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NickWallingford

AFB control Then & Now

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Posted (edited)
2 hours ago, NickWallingford said:

I read a newspaper article yesterday, with congratulations to Kiwis for having 'eliminated COVID-19', and it reminded me a lot of some events from 25 years ago...

 

NZ's AFB had been regulated since the 1906 Apiaries Act.  Without that Act, AFB would have been effectively 'deregulated', to use the popular term of the day.  Without that Act, no one could be forced to deal with AFB, there would be no means of requiring inspections, there would be little to counter the wide-spread feeding of antibiotics.  It would have been chaos.

 

So along came the Biosecurity Act, intended to replace the Apiaries Act.  I don't think anyone ever really thought that the Biosecurity Act would be used by anyone other than the Government, for such things as possums and TB.  But the beekeeping industry *needed* something to fill the void with the loss of the Apiaries Act.

 

Not so long ago, I found the notes I had made at a Waikato branch field day from back in 1993, just when all this was happening.  It was, for me I think, the first I ever heard anyone talk about eradicating AFB, a plan to actually get rid of it rather than just having a backup inspection service.  Mark Goodwin describes how that possibility could be made into a reality, with an emphasis on providing all beekeepers with the skills, education and desire necessary to make eradication happen in their own operation.  And if that happened on a wider scale, AFB would be eradicated.

Well, since we didn't have any real choice at the time, the NBA forged ahead to try to describe the Pest Management Strategy (now they are called Pest Management Plans) that we wanted and needed.  But dealing with the Government over that was both protracted and tortuous.  Like I said, they didn't ever really expect a bunch of beekeepers to try to put together a PMS and get the Minister to approve it - they only ever expected it to be such as the possum control people, with a national programme to manage the regional efforts at dealing with possums and TB.  To be honest, I don't think they really liked the idea that we would keep struggling for a plan.  I think they figured if we were presented with enough problems, we might eventually go away.

 

So several years into it, as we consulted widely with beekeepers about what could happen if we lost the provisions of the Apiaries Act, there was a meeting with some of the MAF veterinary staff that were responsible for 'helping' us through the process.  And one of them just flat out said it would never happen, that AFB could *never* be eradicated.  It turns out he was looking to a classical veterinarian's meaning for eradication.  To him, eradication was an international animal health term which includes not only the elimination of the animal disease, but also the elimination of the causative organism.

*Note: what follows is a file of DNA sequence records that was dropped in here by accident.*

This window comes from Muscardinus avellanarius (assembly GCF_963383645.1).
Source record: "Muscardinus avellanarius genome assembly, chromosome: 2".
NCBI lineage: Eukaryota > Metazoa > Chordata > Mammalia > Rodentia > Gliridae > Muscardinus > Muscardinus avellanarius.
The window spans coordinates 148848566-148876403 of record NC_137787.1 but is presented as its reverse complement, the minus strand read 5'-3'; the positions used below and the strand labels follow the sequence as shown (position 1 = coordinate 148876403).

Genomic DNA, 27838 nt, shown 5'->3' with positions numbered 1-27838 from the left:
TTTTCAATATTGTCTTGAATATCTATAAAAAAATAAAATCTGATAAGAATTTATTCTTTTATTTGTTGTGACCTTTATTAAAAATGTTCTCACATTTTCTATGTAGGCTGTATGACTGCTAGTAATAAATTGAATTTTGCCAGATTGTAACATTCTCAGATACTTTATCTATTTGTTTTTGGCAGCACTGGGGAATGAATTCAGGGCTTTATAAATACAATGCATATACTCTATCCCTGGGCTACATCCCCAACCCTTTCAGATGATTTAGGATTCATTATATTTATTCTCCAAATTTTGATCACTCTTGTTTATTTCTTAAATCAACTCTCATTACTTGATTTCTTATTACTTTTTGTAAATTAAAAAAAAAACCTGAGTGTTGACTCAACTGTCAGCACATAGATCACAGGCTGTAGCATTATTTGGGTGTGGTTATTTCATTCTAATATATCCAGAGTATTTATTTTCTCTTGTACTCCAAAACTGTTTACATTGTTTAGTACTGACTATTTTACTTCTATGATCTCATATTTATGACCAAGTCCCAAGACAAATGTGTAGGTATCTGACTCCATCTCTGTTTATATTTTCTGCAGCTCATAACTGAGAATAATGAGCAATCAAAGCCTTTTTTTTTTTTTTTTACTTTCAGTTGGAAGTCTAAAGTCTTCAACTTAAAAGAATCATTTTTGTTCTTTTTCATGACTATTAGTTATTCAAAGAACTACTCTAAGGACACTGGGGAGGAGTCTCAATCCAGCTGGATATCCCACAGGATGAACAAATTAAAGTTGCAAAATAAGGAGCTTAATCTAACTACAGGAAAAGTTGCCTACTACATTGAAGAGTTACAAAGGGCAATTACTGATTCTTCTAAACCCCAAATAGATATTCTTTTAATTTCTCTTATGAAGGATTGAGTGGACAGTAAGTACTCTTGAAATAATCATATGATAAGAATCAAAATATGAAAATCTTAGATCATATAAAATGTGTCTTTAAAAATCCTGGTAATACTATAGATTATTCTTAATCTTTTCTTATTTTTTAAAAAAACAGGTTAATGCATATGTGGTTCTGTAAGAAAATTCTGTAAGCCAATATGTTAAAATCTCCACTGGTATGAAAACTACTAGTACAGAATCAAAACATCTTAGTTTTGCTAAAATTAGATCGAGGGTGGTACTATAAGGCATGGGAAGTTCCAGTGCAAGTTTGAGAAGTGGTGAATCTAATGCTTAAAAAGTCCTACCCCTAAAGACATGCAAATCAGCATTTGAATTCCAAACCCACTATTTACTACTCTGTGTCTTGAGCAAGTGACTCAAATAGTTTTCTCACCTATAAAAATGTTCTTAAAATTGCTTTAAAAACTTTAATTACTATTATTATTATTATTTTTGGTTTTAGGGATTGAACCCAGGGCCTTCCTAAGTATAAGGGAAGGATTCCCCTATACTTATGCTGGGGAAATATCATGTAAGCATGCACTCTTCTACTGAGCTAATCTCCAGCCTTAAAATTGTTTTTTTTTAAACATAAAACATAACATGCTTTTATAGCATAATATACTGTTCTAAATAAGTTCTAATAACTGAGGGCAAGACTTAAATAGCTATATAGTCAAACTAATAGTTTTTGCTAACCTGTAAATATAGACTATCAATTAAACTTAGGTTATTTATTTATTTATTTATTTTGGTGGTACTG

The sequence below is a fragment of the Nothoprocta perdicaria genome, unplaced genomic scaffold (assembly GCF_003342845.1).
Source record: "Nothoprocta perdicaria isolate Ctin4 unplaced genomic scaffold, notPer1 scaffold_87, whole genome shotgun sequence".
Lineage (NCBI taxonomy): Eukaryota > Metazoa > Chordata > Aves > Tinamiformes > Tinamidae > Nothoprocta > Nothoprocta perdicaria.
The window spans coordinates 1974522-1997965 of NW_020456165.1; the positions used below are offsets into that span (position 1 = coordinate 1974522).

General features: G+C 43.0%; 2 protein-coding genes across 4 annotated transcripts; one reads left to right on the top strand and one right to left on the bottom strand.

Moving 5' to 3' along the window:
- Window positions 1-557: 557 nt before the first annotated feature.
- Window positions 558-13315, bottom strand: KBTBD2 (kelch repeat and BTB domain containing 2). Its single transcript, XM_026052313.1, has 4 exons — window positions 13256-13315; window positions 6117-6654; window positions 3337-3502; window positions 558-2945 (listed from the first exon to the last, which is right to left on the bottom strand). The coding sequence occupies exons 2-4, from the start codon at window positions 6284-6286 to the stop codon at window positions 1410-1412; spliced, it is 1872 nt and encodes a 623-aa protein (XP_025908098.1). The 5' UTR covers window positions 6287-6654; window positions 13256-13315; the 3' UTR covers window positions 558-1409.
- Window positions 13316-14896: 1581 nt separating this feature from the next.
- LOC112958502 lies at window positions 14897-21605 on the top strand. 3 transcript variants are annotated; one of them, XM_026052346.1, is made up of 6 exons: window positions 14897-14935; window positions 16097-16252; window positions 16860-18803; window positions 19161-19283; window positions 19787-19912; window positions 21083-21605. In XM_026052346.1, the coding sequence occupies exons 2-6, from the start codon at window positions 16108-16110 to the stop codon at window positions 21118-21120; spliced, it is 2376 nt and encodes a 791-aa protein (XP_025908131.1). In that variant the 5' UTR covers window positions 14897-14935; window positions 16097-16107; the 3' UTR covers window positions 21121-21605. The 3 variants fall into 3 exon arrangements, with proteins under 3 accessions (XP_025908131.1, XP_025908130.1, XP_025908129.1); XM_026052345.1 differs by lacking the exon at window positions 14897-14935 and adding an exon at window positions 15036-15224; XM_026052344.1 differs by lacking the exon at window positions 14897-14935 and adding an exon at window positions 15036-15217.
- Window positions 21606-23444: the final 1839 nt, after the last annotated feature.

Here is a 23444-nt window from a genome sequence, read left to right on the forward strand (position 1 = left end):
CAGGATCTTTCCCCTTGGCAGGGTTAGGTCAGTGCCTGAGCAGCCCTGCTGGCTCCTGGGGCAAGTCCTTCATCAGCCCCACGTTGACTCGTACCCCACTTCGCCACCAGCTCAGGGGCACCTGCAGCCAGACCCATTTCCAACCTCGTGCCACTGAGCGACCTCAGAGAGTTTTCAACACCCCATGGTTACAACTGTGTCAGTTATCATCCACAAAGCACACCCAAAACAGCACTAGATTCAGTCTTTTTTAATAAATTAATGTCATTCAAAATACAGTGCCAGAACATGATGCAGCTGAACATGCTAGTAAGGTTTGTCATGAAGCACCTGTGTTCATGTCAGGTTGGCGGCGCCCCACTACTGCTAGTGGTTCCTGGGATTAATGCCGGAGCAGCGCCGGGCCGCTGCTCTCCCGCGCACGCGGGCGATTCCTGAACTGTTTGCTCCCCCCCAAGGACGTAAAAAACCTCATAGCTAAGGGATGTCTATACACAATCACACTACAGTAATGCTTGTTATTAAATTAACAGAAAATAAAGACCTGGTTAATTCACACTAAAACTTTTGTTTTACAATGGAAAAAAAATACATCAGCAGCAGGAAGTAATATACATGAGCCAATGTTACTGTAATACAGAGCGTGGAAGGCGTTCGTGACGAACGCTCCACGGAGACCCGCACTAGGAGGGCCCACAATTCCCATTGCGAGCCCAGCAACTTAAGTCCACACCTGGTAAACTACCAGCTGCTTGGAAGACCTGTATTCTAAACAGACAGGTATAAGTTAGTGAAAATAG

He was keen to see us re-write our whole plan and re-start consultation with a different plan.  He really wanted to see a continuation of ongoing inspections, rather than any attempt to eradicate/eliminate.  I found it amazing that he, a MAF veterinary officer, was basically second-guessing the beekeeping industry and telling us what it is that we wanted, rather than listening to what we were saying...

 

But we weren't really in much of a position to argue.  We smiled and said thank you very much, and went away.  Did we change the plan?  Yes, we for sure did - but kept the entire plan the same!  That is, rather than admitting that we might *never* be able to 'eradicate' AFB, and reducing the goals accordingly, we just started to use the word 'eliminate'.  In fact, we kept using the word 'eradicate', but effectively re-defined it in our PMS to refer to the processes needed to eliminate AFB.  

 

And now, 25 years later, I can agree, I guess, that he was right - elimination of AFB in our hives is what we really care about.  Whether there might be sub-clinical quantities of the bacteria still present, so long as it didn't result in clinical symptoms of AFB, that's all we wanted...

 

Can you imagine what the industry would have been like over the last 25 years if we had not been successful in achieving a PMS for AFB?  Nothing to compel destruction of hives - beekeepers would be trying once again all the 'cures' for AFB that have surfaced over the last 100 years.  Nothing to really stop the feeding of antibiotics if you wanted to try.  Nothing to even really say that someone should inspect a beehive if they decide they don't want to bother to do it...

 

So I can better understand what the newspaper was meaning: we, as Kiwis, do appear to have 'eliminated' the outbreaks of COVID-19 for now.  We haven't 'eradicated' the causative organism, and until there is a vaccine developed there may still be outbreaks.